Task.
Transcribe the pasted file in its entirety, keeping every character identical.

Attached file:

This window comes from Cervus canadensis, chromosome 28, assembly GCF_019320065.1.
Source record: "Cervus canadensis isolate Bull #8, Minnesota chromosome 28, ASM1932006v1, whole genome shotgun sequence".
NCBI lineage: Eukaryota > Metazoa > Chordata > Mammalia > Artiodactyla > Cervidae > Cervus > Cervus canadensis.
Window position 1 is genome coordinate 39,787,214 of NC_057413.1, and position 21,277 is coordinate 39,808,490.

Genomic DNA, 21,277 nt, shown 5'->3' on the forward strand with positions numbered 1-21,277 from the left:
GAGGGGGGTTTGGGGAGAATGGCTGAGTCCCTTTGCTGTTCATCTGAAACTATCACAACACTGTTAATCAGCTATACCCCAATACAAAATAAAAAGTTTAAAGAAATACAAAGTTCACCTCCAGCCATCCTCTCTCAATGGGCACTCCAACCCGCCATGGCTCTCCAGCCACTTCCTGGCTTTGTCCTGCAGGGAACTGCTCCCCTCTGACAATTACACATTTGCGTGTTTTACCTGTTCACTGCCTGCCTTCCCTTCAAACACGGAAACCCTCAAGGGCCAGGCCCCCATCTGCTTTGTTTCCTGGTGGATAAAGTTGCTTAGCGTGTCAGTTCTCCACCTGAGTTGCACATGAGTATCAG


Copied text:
This window comes from Cervus canadensis, chromosome 28, assembly GCF_019320065.1.
Source record: "Cervus canadensis isolate Bull #8, Minnesota chromosome 28, ASM1932006v1, whole genome shotgun sequence".
NCBI lineage: Eukaryota > Metazoa > Chordata > Mammalia > Artiodactyla > Cervidae > Cervus > Cervus canadensis.
Window position 1 is genome coordinate 39,787,214 of NC_057413.1, and position 21,277 is coordinate 39,808,490.

Genomic DNA, 21,277 nt, shown 5'->3' on the forward strand with positions numbered 1-21,277 from the left:
GAGGGGGGTTTGGGGAGAATGGCTGAGTCCCTTTGCTGTTCATCTGAAACTATCACAACACTGTTAATCAGCTATACCCCAATACAAAATAAAAAGTTTAAAGAAATACAAAGTTCACCTCCAGCCATCCTCTCTCAATGGGCACTCCAACCCGCCATGGCTCTCCAGCCACTTCCTGGCTTTGTCCTGCAGGGAACTGCTCCCCTCTGACAATTACACATTTGCGTGTTTTACCTGTTCACTGCCTGCCTTCCCTTCAAACACGGAAACCCTCAAGGGCCAGGCCCCCATCTGCTTTGTTTCCTGGTGGATAAAGTTGCTTAGCGTGTCAGTTCTCCACCTGAGTTGCACATGAGTATCAG